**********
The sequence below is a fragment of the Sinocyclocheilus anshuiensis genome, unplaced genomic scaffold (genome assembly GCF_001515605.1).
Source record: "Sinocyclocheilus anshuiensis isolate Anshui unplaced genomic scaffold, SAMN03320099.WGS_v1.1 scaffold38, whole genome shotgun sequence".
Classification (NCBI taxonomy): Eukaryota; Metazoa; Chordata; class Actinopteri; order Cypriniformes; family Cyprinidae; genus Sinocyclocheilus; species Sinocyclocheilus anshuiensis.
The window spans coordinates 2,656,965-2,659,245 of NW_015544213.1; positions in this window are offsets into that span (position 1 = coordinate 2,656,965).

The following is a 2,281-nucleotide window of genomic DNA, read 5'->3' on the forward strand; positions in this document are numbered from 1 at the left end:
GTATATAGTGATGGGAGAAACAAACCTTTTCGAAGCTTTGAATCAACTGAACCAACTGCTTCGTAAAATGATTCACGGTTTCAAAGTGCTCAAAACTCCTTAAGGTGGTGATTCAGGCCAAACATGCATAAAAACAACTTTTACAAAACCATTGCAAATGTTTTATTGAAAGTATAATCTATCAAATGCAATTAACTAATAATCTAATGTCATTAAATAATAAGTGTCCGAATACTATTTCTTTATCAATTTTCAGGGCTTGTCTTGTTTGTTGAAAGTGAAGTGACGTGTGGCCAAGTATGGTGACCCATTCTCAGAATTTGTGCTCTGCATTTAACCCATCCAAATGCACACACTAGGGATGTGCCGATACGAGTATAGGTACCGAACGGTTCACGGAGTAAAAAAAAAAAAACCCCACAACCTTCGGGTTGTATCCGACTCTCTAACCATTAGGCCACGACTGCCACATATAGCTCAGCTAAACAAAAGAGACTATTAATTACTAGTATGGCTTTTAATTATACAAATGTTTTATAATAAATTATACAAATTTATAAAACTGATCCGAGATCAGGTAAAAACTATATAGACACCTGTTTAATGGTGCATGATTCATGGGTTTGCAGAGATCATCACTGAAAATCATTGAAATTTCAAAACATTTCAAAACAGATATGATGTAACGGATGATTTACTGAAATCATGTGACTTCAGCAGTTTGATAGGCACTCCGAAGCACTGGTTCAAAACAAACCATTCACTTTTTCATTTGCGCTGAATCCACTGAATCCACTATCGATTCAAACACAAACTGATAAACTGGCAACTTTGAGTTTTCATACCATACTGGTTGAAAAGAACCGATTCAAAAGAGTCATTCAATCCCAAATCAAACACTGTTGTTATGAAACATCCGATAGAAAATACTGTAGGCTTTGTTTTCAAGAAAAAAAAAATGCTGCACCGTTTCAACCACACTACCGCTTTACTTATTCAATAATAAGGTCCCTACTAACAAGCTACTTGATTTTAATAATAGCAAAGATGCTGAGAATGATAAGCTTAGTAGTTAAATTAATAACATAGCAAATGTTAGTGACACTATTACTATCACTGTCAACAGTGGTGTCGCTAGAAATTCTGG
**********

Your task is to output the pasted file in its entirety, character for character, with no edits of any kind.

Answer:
The sequence below is a fragment of the Sinocyclocheilus anshuiensis genome, unplaced genomic scaffold (genome assembly GCF_001515605.1).
Source record: "Sinocyclocheilus anshuiensis isolate Anshui unplaced genomic scaffold, SAMN03320099.WGS_v1.1 scaffold38, whole genome shotgun sequence".
Classification (NCBI taxonomy): Eukaryota; Metazoa; Chordata; class Actinopteri; order Cypriniformes; family Cyprinidae; genus Sinocyclocheilus; species Sinocyclocheilus anshuiensis.
The window spans coordinates 2,656,965-2,659,245 of NW_015544213.1; positions in this window are offsets into that span (position 1 = coordinate 2,656,965).

The following is a 2,281-nucleotide window of genomic DNA, read 5'->3' on the forward strand; positions in this document are numbered from 1 at the left end:
GTATATAGTGATGGGAGAAACAAACCTTTTCGAAGCTTTGAATCAACTGAACCAACTGCTTCGTAAAATGATTCACGGTTTCAAAGTGCTCAAAACTCCTTAAGGTGGTGATTCAGGCCAAACATGCATAAAAACAACTTTTACAAAACCATTGCAAATGTTTTATTGAAAGTATAATCTATCAAATGCAATTAACTAATAATCTAATGTCATTAAATAATAAGTGTCCGAATACTATTTCTTTATCAATTTTCAGGGCTTGTCTTGTTTGTTGAAAGTGAAGTGACGTGTGGCCAAGTATGGTGACCCATTCTCAGAATTTGTGCTCTGCATTTAACCCATCCAAATGCACACACTAGGGATGTGCCGATACGAGTATAGGTACCGAACGGTTCACGGAGTAAAAAAAAAAAAACCCCACAACCTTCGGGTTGTATCCGACTCTCTAACCATTAGGCCACGACTGCCACATATAGCTCAGCTAAACAAAAGAGACTATTAATTACTAGTATGGCTTTTAATTATACAAATGTTTTATAATAAATTATACAAATTTATAAAACTGATCCGAGATCAGGTAAAAACTATATAGACACCTGTTTAATGGTGCATGATTCATGGGTTTGCAGAGATCATCACTGAAAATCATTGAAATTTCAAAACATTTCAAAACAGATATGATGTAACGGATGATTTACTGAAATCATGTGACTTCAGCAGTTTGATAGGCACTCCGAAGCACTGGTTCAAAACAAACCATTCACTTTTTCATTTGCGCTGAATCCACTGAATCCACTATCGATTCAAACACAAACTGATAAACTGGCAACTTTGAGTTTTCATACCATACTGGTTGAAAAGAACCGATTCAAAAGAGTCATTCAATCCCAAATCAAACACTGTTGTTATGAAACATCCGATAGAAAATACTGTAGGCTTTGTTTTCAAGAAAAAAAAAATGCTGCACCGTTTCAACCACACTACCGCTTTACTTATTCAATAATAAGGTCCCTACTAACAAGCTACTTGATTTTAATAATAGCAAAGATGCTGAGAATGATAAGCTTAGTAGTTAAATTAATAACATAGCAAATGTTAGTGACACTATTACTATCACTGTCAACAGTGGTGTCGCTAGAAATTCTGG